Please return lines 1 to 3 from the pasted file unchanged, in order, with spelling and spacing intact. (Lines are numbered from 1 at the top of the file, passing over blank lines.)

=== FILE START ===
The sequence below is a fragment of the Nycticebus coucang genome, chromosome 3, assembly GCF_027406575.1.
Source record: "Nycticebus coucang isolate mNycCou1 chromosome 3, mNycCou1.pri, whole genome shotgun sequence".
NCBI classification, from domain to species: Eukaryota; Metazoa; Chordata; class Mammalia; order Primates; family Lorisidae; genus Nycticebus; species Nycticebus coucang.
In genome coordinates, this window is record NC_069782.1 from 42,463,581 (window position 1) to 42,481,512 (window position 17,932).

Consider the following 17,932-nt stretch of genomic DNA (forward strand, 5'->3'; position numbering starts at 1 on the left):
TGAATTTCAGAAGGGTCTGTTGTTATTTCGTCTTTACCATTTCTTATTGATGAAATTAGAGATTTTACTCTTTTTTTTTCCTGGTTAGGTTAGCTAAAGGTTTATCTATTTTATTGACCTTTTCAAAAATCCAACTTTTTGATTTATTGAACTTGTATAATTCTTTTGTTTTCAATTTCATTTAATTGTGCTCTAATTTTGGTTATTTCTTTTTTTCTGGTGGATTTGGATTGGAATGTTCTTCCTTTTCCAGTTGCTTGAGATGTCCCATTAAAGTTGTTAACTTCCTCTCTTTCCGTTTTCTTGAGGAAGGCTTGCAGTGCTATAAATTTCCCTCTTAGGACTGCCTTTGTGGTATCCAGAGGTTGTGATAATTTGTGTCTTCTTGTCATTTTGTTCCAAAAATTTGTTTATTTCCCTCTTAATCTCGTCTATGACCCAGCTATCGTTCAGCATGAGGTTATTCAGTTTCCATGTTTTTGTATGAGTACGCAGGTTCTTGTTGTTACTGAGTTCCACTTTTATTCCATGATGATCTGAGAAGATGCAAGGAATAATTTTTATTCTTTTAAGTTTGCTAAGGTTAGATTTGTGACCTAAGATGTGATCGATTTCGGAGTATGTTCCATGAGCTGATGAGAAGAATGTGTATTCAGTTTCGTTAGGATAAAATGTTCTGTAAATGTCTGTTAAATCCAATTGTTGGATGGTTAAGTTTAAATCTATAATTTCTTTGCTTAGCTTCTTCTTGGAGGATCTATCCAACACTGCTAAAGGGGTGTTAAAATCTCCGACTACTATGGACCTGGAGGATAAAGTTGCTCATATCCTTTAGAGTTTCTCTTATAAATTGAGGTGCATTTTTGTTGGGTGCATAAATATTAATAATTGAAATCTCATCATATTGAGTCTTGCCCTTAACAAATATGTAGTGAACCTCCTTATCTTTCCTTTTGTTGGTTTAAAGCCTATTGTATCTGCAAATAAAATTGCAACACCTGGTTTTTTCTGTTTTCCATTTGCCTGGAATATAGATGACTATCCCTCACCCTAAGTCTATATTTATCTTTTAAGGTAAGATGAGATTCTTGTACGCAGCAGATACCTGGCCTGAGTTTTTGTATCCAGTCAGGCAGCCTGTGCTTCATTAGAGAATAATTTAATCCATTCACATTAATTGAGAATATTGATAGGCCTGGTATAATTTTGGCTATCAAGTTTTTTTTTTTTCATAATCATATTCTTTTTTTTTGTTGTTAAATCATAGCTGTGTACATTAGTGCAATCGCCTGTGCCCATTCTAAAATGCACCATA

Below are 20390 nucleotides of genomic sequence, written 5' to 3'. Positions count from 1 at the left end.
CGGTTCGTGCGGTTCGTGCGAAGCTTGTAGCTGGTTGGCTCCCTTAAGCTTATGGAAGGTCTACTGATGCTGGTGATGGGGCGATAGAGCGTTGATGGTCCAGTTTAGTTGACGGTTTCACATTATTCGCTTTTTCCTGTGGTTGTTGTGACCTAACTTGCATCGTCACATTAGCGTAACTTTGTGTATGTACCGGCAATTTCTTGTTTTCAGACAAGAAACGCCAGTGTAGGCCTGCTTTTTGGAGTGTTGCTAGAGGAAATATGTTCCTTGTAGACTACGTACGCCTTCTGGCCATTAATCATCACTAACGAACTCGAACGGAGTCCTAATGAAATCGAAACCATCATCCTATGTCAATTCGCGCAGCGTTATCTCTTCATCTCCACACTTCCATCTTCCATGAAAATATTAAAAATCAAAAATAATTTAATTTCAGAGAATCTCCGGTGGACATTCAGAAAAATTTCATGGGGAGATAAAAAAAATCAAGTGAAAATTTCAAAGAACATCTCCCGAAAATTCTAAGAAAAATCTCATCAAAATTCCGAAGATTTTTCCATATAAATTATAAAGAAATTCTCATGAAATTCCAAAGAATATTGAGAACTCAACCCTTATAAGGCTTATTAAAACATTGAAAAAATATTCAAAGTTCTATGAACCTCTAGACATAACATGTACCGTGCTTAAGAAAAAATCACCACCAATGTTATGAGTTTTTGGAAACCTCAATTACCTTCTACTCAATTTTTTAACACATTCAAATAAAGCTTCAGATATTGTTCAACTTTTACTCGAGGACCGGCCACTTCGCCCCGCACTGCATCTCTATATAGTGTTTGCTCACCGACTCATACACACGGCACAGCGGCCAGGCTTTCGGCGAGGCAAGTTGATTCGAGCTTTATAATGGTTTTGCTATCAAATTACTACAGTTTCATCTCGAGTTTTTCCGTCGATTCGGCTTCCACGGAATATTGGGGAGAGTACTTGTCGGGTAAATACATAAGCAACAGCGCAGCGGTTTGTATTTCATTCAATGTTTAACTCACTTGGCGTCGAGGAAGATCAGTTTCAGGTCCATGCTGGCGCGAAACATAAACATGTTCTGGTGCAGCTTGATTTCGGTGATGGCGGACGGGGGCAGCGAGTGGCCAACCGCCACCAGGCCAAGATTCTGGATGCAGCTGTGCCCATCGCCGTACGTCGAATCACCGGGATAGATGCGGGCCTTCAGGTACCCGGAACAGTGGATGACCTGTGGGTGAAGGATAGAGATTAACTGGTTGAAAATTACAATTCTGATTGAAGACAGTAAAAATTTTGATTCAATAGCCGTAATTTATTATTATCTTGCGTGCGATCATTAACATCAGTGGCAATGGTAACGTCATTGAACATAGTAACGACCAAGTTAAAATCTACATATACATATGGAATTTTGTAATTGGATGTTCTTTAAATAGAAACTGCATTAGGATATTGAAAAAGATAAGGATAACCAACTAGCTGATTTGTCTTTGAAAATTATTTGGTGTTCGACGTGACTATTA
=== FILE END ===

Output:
The sequence below is a fragment of the Nycticebus coucang genome, chromosome 3, assembly GCF_027406575.1.
Source record: "Nycticebus coucang isolate mNycCou1 chromosome 3, mNycCou1.pri, whole genome shotgun sequence".
NCBI classification, from domain to species: Eukaryota; Metazoa; Chordata; class Mammalia; order Primates; family Lorisidae; genus Nycticebus; species Nycticebus coucang.